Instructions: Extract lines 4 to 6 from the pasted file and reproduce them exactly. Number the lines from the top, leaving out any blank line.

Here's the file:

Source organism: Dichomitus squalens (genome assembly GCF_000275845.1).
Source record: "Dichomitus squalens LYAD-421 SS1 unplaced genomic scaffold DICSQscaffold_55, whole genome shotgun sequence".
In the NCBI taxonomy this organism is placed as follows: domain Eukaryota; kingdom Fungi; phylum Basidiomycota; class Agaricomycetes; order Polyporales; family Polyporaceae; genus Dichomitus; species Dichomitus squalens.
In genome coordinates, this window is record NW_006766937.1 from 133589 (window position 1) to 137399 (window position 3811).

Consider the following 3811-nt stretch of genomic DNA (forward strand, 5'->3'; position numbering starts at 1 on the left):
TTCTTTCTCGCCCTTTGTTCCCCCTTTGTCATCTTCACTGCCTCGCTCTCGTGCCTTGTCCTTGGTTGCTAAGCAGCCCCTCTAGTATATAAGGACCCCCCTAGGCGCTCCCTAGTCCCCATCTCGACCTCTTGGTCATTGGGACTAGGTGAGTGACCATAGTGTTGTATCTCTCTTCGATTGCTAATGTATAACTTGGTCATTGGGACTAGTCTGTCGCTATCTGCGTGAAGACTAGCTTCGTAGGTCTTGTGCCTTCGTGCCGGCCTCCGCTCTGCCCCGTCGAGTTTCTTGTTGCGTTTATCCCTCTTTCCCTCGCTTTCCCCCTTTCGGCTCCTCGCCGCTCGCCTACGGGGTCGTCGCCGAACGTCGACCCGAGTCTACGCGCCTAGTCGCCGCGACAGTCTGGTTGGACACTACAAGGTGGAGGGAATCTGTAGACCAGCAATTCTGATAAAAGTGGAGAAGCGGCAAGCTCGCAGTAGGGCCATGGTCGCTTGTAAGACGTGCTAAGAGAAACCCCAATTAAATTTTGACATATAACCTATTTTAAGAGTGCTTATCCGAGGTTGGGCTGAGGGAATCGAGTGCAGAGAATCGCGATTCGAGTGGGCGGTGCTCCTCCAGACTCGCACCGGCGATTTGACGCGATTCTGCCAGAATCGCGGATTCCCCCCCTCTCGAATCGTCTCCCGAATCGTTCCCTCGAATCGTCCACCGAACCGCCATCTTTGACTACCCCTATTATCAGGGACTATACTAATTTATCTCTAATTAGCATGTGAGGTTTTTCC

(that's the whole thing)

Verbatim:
In genome coordinates, this window is record NW_006766937.1 from 133589 (window position 1) to 137399 (window position 3811).

Consider the following 3811-nt stretch of genomic DNA (forward strand, 5'->3'; position numbering starts at 1 on the left):
TTCTTTCTCGCCCTTTGTTCCCCCTTTGTCATCTTCACTGCCTCGCTCTCGTGCCTTGTCCTTGGTTGCTAAGCAGCCCCTCTAGTATATAAGGACCCCCCTAGGCGCTCCCTAGTCCCCATCTCGACCTCTTGGTCATTGGGACTAGGTGAGTGACCATAGTGTTGTATCTCTCTTCGATTGCTAATGTATAACTTGGTCATTGGGACTAGTCTGTCGCTATCTGCGTGAAGACTAGCTTCGTAGGTCTTGTGCCTTCGTGCCGGCCTCCGCTCTGCCCCGTCGAGTTTCTTGTTGCGTTTATCCCTCTTTCCCTCGCTTTCCCCCTTTCGGCTCCTCGCCGCTCGCCTACGGGGTCGTCGCCGAACGTCGACCCGAGTCTACGCGCCTAGTCGCCGCGACAGTCTGGTTGGACACTACAAGGTGGAGGGAATCTGTAGACCAGCAATTCTGATAAAAGTGGAGAAGCGGCAAGCTCGCAGTAGGGCCATGGTCGCTTGTAAGACGTGCTAAGAGAAACCCCAATTAAATTTTGACATATAACCTATTTTAAGAGTGCTTATCCGAGGTTGGGCTGAGGGAATCGAGTGCAGAGAATCGCGATTCGAGTGGGCGGTGCTCCTCCAGACTCGCACCGGCGATTTGACGCGATTCTGCCAGAATCGCGGATTCCCCCCCTCTCGAATCGTCTCCCGAATCGTTCCCTCGAATCGTCCACCGAACCGCCATCTTTGACTACCCCTATTATCAGGGACTATACTAATTTATCTCTAATTAGCATGTGAGGTTTTTCC